A Conversation with Jerome Bruner, Susan Carey, Noam Chomsky, and George Miller (introduced by Steven Pinker) to honor exhibit in William James Hall at Harvard on the cognitive revolution.
Around fifty years ago, Harvard was the site of a revolution—the Cognitive Revolution. By the middle of the 20th century, psychology was no longer “the science of mental life,” as William James had called it, but “the science of behavior.” But in the postwar years, new ideas from linguistics, computation, and information theory overturned this world view and led to a rediscovery of the mind. The turning point was 1956, when three epochal publications by researchers with Harvard ties forever changed the field: George Miller’s The Magical Number Seven Plus or Minus Two, Jerome Bruner’s A Study of Thinking (with Jacqueline Goodnow and George Austin), and Noam Chomsky’s Three Models for the Description of Language, based on work he did as a Junior Fellow before his move to MIT the year before. Soon Miller and Bruner would set up the Harvard Center for Cognitive Studies, a hothouse for new ideas whose alumni went on to found cognitive science programs all over the world.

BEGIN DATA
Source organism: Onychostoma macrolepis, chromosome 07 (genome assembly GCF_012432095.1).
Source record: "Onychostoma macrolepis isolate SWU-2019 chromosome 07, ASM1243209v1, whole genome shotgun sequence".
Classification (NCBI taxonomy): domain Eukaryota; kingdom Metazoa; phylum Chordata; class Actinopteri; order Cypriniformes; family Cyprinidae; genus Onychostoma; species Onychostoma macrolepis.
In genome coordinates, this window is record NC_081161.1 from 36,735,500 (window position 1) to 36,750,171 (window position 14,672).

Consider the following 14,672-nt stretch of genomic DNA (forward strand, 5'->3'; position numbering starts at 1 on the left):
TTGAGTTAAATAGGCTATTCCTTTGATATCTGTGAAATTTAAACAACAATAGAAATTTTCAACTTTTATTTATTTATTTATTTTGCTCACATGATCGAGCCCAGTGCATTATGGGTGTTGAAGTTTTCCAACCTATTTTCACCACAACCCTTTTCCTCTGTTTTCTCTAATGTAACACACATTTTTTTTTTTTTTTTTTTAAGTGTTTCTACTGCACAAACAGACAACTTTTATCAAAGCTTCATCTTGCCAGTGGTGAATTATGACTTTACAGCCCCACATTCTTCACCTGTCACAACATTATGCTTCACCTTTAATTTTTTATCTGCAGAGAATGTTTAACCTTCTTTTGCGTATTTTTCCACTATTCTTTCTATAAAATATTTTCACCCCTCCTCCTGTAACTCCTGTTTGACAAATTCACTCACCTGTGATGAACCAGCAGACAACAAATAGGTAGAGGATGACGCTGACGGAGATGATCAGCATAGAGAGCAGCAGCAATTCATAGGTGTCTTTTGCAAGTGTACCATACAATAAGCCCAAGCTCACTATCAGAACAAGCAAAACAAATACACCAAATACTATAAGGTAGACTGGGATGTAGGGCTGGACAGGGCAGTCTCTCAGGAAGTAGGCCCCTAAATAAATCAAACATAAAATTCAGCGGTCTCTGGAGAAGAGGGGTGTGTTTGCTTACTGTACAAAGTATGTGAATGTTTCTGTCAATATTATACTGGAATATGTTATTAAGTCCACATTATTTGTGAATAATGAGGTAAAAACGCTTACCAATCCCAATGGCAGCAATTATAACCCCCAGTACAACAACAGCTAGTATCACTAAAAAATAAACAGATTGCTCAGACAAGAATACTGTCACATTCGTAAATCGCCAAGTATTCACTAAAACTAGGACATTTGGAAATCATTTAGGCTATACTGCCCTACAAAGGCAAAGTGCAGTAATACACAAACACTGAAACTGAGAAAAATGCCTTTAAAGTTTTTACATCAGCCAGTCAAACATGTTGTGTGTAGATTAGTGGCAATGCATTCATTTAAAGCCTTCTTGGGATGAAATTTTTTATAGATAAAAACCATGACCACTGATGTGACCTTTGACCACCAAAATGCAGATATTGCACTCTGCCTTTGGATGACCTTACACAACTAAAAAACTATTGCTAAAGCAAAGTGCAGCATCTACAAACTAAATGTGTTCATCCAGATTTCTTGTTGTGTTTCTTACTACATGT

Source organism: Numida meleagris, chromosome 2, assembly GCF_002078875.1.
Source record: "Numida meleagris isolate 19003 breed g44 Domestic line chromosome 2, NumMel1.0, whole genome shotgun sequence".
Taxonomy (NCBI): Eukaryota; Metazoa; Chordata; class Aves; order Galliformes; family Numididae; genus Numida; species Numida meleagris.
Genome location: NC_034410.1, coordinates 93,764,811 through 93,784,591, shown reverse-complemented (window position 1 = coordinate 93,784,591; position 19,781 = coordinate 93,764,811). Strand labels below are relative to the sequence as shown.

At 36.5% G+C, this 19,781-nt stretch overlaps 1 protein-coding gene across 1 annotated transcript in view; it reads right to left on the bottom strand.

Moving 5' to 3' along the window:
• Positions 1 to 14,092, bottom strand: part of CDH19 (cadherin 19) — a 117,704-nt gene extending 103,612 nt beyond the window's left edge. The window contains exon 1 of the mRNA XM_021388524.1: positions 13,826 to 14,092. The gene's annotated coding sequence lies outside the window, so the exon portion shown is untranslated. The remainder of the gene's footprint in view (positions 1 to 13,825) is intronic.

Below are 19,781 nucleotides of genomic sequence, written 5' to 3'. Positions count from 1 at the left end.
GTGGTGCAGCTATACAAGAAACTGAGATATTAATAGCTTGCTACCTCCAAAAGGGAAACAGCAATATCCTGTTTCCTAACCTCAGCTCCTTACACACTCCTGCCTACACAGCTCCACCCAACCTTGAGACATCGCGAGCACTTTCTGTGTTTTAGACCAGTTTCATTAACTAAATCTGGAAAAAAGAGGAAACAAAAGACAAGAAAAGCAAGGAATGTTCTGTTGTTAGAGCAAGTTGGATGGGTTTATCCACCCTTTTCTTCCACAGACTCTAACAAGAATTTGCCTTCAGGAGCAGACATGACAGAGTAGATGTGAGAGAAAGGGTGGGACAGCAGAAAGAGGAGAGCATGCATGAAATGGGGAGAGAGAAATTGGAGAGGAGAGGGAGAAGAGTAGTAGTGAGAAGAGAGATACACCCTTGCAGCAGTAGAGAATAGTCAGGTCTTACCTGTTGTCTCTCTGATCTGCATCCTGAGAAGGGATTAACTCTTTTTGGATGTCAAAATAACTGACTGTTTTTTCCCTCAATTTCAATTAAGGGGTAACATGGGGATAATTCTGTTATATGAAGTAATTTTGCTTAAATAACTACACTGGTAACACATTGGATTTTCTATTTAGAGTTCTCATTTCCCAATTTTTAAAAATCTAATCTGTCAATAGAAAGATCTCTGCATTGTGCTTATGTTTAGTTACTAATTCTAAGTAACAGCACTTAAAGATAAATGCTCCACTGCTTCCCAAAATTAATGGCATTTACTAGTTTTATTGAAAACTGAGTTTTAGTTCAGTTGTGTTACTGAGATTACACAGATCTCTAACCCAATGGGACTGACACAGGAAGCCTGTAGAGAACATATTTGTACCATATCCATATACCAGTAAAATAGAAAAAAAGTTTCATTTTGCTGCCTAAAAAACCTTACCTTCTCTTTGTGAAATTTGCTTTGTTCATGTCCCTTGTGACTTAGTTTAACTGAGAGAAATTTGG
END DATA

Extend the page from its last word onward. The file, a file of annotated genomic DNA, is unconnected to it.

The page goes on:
Join us in a thrilling and historic event, as the three cognitive revolutionaries, and one of their most distinguished students, share their thoughts about the cognitive revolution on the occasion of its fiftieth anniversary (plus or minus one) and the inauguration of a new permanent exhibit at Harvard. They will speak on the fascinating history of the cognitive revolution, what it meant for science then, and what it means to us today. If you are at all interested in the mind, the brain, or the history of science, this happening will not disappoint!